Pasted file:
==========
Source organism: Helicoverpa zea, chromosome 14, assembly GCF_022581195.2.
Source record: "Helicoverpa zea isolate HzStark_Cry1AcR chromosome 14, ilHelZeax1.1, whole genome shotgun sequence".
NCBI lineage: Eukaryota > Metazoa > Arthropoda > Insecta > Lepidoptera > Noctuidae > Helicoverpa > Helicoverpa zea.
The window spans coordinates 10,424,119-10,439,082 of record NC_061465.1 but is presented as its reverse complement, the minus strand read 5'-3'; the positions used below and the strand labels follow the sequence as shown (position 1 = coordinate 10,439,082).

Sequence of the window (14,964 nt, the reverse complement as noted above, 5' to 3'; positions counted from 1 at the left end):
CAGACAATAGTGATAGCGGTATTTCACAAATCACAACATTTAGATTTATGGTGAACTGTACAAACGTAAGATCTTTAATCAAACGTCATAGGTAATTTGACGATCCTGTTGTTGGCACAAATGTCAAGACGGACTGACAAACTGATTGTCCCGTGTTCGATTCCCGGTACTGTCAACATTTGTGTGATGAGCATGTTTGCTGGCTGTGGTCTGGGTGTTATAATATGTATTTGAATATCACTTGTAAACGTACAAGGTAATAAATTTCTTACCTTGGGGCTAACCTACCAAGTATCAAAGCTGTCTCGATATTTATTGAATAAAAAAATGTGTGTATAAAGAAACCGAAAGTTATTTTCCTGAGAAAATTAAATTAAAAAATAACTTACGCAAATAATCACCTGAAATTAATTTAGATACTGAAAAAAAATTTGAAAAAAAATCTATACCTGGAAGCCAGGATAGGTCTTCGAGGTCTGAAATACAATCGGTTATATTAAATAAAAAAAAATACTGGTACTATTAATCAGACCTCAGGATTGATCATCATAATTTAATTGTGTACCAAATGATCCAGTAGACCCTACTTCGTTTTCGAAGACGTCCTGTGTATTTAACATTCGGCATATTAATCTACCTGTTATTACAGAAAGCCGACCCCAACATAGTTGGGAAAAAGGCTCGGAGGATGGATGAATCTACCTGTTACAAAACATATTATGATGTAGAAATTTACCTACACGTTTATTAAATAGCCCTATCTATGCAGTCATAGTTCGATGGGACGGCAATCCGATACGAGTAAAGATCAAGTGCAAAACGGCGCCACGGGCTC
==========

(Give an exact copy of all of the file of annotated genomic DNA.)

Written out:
Source organism: Helicoverpa zea, chromosome 14, assembly GCF_022581195.2.
Source record: "Helicoverpa zea isolate HzStark_Cry1AcR chromosome 14, ilHelZeax1.1, whole genome shotgun sequence".
NCBI lineage: Eukaryota > Metazoa > Arthropoda > Insecta > Lepidoptera > Noctuidae > Helicoverpa > Helicoverpa zea.
The window spans coordinates 10,424,119-10,439,082 of record NC_061465.1 but is presented as its reverse complement, the minus strand read 5'-3'; the positions used below and the strand labels follow the sequence as shown (position 1 = coordinate 10,439,082).

Sequence of the window (14,964 nt, the reverse complement as noted above, 5' to 3'; positions counted from 1 at the left end):
CAGACAATAGTGATAGCGGTATTTCACAAATCACAACATTTAGATTTATGGTGAACTGTACAAACGTAAGATCTTTAATCAAACGTCATAGGTAATTTGACGATCCTGTTGTTGGCACAAATGTCAAGACGGACTGACAAACTGATTGTCCCGTGTTCGATTCCCGGTACTGTCAACATTTGTGTGATGAGCATGTTTGCTGGCTGTGGTCTGGGTGTTATAATATGTATTTGAATATCACTTGTAAACGTACAAGGTAATAAATTTCTTACCTTGGGGCTAACCTACCAAGTATCAAAGCTGTCTCGATATTTATTGAATAAAAAAATGTGTGTATAAAGAAACCGAAAGTTATTTTCCTGAGAAAATTAAATTAAAAAATAACTTACGCAAATAATCACCTGAAATTAATTTAGATACTGAAAAAAAATTTGAAAAAAAATCTATACCTGGAAGCCAGGATAGGTCTTCGAGGTCTGAAATACAATCGGTTATATTAAATAAAAAAAAATACTGGTACTATTAATCAGACCTCAGGATTGATCATCATAATTTAATTGTGTACCAAATGATCCAGTAGACCCTACTTCGTTTTCGAAGACGTCCTGTGTATTTAACATTCGGCATATTAATCTACCTGTTATTACAGAAAGCCGACCCCAACATAGTTGGGAAAAAGGCTCGGAGGATGGATGAATCTACCTGTTACAAAACATATTATGATGTAGAAATTTACCTACACGTTTATTAAATAGCCCTATCTATGCAGTCATAGTTCGATGGGACGGCAATCCGATACGAGTAAAGATCAAGTGCAAAACGGCGCCACGGGCTC